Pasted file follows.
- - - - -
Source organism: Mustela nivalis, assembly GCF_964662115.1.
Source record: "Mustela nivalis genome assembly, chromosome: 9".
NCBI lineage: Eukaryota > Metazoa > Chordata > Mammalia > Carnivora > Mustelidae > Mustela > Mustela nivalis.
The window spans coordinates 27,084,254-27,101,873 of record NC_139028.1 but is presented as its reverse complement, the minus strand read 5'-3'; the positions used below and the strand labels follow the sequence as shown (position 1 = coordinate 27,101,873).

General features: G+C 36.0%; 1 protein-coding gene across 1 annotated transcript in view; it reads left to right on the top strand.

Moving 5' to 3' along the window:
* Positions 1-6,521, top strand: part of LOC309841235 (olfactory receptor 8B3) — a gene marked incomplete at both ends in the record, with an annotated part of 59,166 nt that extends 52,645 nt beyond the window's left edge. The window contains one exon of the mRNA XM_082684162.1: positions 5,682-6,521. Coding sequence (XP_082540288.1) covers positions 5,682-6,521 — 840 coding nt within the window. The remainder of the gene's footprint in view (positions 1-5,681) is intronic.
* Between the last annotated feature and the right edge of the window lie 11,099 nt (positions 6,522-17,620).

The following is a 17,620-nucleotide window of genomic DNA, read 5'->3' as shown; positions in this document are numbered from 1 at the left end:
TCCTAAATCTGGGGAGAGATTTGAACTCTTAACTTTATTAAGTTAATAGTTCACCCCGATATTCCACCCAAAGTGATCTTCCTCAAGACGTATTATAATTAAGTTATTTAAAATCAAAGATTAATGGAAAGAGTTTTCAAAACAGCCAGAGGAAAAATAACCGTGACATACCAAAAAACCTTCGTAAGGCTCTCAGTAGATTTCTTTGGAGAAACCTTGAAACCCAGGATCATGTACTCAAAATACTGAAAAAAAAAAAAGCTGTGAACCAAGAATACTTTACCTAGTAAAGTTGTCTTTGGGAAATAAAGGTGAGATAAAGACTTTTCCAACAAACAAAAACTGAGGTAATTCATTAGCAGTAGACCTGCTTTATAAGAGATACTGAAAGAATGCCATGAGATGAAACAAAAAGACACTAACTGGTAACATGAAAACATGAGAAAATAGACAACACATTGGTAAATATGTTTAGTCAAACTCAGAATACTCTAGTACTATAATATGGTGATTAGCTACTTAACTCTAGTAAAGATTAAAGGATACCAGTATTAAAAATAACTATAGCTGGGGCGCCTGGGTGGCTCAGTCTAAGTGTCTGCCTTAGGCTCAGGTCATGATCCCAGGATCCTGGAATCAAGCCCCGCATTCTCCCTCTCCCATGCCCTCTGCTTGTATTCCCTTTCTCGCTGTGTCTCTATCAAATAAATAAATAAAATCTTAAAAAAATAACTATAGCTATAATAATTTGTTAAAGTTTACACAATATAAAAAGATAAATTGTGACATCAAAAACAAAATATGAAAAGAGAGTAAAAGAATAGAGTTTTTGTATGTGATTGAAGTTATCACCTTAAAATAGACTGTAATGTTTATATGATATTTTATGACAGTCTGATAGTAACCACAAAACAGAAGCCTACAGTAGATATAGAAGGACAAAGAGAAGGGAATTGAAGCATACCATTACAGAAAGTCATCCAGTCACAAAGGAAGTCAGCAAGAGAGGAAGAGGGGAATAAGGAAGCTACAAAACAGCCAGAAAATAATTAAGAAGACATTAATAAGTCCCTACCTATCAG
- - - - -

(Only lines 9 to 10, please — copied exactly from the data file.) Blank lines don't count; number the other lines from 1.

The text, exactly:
The following is a 17,620-nucleotide window of genomic DNA, read 5'->3' as shown; positions in this document are numbered from 1 at the left end:
TCCTAAATCTGGGGAGAGATTTGAACTCTTAACTTTATTAAGTTAATAGTTCACCCCGATATTCCACCCAAAGTGATCTTCCTCAAGACGTATTATAATTAAGTTATTTAAAATCAAAGATTAATGGAAAGAGTTTTCAAAACAGCCAGAGGAAAAATAACCGTGACATACCAAAAAACCTTCGTAAGGCTCTCAGTAGATTTCTTTGGAGAAACCTTGAAACCCAGGATCATGTACTCAAAATACTGAAAAAAAAAAAAGCTGTGAACCAAGAATACTTTACCTAGTAAAGTTGTCTTTGGGAAATAAAGGTGAGATAAAGACTTTTCCAACAAACAAAAACTGAGGTAATTCATTAGCAGTAGACCTGCTTTATAAGAGATACTGAAAGAATGCCATGAGATGAAACAAAAAGACACTAACTGGTAACATGAAAACATGAGAAAATAGACAACACATTGGTAAATATGTTTAGTCAAACTCAGAATACTCTAGTACTATAATATGGTGATTAGCTACTTAACTCTAGTAAAGATTAAAGGATACCAGTATTAAAAATAACTATAGCTGGGGCGCCTGGGTGGCTCAGTCTAAGTGTCTGCCTTAGGCTCAGGTCATGATCCCAGGATCCTGGAATCAAGCCCCGCATTCTCCCTCTCCCATGCCCTCTGCTTGTATTCCCTTTCTCGCTGTGTCTCTATCAAATAAATAAATAAAATCTTAAAAAAATAACTATAGCTATAATAATTTGTTAAAGTTTACACAATATAAAAAGATAAATTGTGACATCAAAAACAAAATATGAAAAGAGAGTAAAAGAATAGAGTTTTTGTATGTGATTGAAGTTATCACCTTAAAATAGACTGTAATGTTTATATGATATTTTATGACAGTCTGATAGTAACCACAAAACAGAAGCCTACAGTAGATATAGAAGGACAAAGAGAAGGGAATTGAAGCATACCATTACAGAAAGTCATCCAGTCACAAAGGAAGTCAGCAAGAGAGGAAGAGGGGAATAAGGAAGCTACAAAACAGCCAGAAAATAATTAAGAAGACATTAATAAGTCCCTACCTATCAG